(H. Bey): I'm glad you asked. It's been over ten years since TAZ was written and about five years since I worked on those essays on immediatism and I think quite a lot has changed. I'm just now working on an essay "Millenium" to try to update some of my thinking. Basically, I've recently come to feel that the collapse of the Communist world between 1989 and 1991 really marks the end of the century, so to speak. Of course, these are artificial divisions in history, but it still makes a kind of convenient way of thinking of it. And it's really taken me five years personally to figure out the implications of that for my own thinking. And the way I would express it now is that in TAZ and the Radio Sermonettes I was really proposing a third position, a position that was neither Capitalism nor Communism. This is basically, you could say, something that all Anarchist philosophy does. In this period I was telling it in my own way. It's a neither/nor position. It's a third position. Now, however, when you come to think about it, there are not two worlds any more or two possibilities or two contending opposing forces. There is in fact only one world, and that's the world of global capital. The world order, the world market, too-late capitalism, whatever you wanna call it, is now alone and triumphant. It's determinedly triumphant. It knows it's the winner although really it's only the winner by default, I think. And it tends to transform the world in its image. And that image, of course, is a monoculture based on Hollywood, on Disney, on commodities, on the destruction of the environment in every sense, from trees to imaginations, and the turning of all that into commodity, the turning of all that into money and the turning of money itself into a gnostic phantom-like experience which exists outside the world somewhere in a mysterious sphere of its own where money circulates, never descends, never reaches you and me. So what we're looking at is one single world. Obviously this one single world is not going to go without its revolution, it's not going to go without its opposition, And in fact it's around the word revolution that my thoughts are circulating now, because it seems to me that anarchists and anti-authoritarians in general can no longer occupy this third position; because how can you occupy a third position when there is no longer a second position? We can't talk about the Third World any more for the one reason that there's no second world. So even this third world as it used to be is now simply just the slums of the one world. It's just the no-go zone of that one single unified world of Capital. Obviously the communists are not going to step back into the position of opposition. Political Communism has completely shot its load, it's made itself look bad, taste bad in the mouth of history. No-one is calling on authoritarian Marxism to step back into this position of opposition. So where is this opposition supposed to come from? In my mind, first of all, this implies that if we're no longer trying to occupy a third position outside of this dichotomy, then WE are the opposition. Whether we know it or like it or not, we are the opposition. Now, who is we? For me the important thing is the realization that I have a new relation to the word revolution…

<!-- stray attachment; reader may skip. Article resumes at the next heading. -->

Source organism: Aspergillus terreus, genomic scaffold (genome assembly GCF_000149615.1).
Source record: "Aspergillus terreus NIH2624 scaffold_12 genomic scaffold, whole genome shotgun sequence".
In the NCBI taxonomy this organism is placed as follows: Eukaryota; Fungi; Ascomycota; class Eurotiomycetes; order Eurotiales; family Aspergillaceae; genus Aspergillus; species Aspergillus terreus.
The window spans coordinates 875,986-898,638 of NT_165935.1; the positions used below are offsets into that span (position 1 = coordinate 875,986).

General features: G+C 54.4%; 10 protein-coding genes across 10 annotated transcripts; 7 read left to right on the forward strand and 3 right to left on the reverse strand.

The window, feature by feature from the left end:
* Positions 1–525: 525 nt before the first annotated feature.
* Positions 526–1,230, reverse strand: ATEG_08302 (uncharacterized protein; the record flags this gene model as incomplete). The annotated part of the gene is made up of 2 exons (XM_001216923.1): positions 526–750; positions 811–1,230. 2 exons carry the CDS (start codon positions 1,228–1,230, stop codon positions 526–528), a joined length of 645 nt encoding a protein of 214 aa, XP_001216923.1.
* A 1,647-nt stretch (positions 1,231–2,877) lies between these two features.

So, I would say that the revolution of the present is a revolution for difference and for presence. It's opposed to sameness and separation. And as I look around the world to see where there might be arising a natural militant organizational form that speaks to this condition, the one shining example that I might be able to come up with would be the Zapatistas in Mexico, defending their right to be different, essentially. They want to be left alone in peace to be Mayan Indians, but they're not forcing anybody else to become Mayan Indians. They're not even suggesting it. They are different, but they're in solidarity with all those people around the world who have come to support them, because their message is very new, it's very fresh and it attracts a lot of people: the idea that one can be different and revolutionary, that one can fight for social justice without the shadow of Moscow continually poisoning every action, etc. This is something new in the world. The New York Times called it the first postmodern revolution, which was simply their sneering ironical way of trying to dismiss it, but in fact when you think about it, it is the first revolution of the 21st century in the terms that I began with, saying that we're already at the beginning of a new century, we're already if you like at the beginning of a millennium. And I expect to see many many more phenomena such as the Zapatistas….